Sleep Deprivation May Be Associated With Alzheimer's
Sleep-deprived mice have higher levels of amyloid-β, greater amyloid-β plaque deposition
05 oct 2009-- Sleep deprivation may play a role in the development of Alzheimer's disease, according to research published online Sept. 24 in Science.
Jae-Eun Kang, Ph.D., of Washington University in St. Louis, and colleagues analyzed data from experiments on mice examining the effects of wakefulness, sleep deprivation, and orexin -- a molecule that regulates wakefulness -- on amyloid-β (Aβ) measurements.
The researchers found that in transgenic and wild-type mice, animals had a difference in interstitial fluid Aβ levels between dark and light phases, with higher levels during the dark period, though fluctuations were linked to the sleep-wake cycle rather than to exposure to light or darkness. Mice subjected to sleep deprivation had significantly higher Aβ levels. Infusion of orexin-A -- which induces rodent wakefulness -- was associated with higher Aβ levels. In addition, mice subjected to sleep restriction for 21 days had higher Aβ plaque deposition; however, chronic orexin receptor blockade for two months decreased Aβ plaque formation in amyloid precursor protein transgenic mice in several brain regions compared to controls.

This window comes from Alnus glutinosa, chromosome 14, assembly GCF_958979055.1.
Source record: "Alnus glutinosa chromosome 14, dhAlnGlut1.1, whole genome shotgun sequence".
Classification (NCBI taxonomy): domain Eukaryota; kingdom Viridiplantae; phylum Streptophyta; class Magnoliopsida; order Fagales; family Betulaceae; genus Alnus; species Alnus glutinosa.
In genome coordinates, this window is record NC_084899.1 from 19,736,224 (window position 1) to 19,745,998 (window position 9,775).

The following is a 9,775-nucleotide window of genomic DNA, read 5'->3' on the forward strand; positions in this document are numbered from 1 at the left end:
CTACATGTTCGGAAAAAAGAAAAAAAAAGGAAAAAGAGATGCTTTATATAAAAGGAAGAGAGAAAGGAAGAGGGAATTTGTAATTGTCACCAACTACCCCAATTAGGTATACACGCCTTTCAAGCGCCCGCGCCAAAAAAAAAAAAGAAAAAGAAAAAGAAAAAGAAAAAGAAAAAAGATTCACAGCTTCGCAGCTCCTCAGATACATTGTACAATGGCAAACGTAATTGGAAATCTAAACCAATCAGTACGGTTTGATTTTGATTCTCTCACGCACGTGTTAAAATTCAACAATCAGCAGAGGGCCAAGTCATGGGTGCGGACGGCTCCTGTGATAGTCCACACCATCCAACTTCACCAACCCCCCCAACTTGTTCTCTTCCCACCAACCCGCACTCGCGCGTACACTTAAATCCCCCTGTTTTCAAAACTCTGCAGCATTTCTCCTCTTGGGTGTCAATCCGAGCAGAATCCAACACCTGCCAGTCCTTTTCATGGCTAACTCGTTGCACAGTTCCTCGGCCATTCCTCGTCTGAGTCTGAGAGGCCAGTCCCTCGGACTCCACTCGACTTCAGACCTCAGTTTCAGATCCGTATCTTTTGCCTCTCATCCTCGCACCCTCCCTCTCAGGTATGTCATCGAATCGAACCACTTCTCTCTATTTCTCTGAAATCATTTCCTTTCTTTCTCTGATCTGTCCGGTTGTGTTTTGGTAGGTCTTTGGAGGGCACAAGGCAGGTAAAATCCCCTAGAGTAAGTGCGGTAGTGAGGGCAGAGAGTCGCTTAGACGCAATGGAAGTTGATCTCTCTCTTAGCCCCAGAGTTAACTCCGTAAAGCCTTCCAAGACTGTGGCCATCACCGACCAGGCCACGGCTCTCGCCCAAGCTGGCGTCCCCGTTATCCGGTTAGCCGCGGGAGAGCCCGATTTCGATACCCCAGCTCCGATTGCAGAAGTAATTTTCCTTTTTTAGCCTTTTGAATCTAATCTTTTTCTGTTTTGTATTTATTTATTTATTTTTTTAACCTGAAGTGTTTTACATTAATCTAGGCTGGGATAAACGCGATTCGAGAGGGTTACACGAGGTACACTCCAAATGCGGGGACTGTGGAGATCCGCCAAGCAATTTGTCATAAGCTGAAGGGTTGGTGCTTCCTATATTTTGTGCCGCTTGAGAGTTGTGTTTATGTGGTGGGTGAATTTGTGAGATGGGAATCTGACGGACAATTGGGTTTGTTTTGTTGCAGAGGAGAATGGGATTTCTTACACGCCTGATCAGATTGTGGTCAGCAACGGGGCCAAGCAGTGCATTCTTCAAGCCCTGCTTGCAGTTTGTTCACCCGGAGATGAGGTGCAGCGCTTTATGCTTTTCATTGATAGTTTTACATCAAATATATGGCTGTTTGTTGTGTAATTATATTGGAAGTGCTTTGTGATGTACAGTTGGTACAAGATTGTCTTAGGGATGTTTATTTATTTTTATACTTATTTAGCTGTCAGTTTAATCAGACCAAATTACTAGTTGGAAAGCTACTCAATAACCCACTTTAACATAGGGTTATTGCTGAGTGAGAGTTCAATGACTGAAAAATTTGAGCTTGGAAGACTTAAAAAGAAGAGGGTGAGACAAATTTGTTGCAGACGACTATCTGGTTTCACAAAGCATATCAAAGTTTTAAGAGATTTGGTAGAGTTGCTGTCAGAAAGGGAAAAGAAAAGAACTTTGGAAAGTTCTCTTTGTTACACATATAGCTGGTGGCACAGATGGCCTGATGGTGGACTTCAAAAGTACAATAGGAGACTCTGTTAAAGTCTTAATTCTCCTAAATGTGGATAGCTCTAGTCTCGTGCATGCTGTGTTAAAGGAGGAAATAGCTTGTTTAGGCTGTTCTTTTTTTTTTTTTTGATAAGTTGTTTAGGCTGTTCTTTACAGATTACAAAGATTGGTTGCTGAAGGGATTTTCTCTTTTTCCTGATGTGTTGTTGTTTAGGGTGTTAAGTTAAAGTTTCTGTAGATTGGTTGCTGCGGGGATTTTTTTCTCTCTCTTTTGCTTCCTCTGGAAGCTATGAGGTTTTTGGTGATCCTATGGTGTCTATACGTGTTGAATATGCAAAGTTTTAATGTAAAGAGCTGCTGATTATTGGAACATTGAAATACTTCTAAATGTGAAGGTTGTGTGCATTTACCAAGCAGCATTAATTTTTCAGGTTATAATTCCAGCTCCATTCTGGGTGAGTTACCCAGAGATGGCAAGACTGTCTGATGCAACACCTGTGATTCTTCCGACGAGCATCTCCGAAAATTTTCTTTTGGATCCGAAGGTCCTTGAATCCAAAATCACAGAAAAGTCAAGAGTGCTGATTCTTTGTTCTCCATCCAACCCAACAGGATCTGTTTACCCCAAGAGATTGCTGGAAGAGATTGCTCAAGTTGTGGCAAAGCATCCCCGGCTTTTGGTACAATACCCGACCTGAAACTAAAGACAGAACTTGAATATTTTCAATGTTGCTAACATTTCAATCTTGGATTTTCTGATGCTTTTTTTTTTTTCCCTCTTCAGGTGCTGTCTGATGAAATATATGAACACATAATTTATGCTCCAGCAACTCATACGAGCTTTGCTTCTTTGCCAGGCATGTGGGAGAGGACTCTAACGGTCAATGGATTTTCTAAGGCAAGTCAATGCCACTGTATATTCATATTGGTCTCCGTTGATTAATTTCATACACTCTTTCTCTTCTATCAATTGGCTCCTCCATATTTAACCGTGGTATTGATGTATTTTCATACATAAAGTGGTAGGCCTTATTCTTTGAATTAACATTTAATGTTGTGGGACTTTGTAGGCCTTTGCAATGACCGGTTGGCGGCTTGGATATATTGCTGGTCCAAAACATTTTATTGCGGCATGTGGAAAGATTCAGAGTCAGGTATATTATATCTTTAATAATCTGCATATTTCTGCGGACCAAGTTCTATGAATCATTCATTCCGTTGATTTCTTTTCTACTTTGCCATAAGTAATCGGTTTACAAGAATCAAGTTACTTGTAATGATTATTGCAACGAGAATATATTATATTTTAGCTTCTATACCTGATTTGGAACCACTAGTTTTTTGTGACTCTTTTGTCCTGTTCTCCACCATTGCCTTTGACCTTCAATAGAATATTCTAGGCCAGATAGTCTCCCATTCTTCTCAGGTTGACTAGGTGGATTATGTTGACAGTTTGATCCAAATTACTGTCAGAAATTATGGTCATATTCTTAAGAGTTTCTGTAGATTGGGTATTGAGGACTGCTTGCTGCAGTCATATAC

"Sleep is a complex behavioral state whose ultimate functions remain poorly understood. Sleep disturbances, in addition to being prominent in neurodegenerative diseases, could exacerbate a fundamental process leading to neurodegeneration, and optimization of sleep time could potentially inhibit aggregation of toxic proteins and slow the progression of Alzheimer's disease," the authors conclude.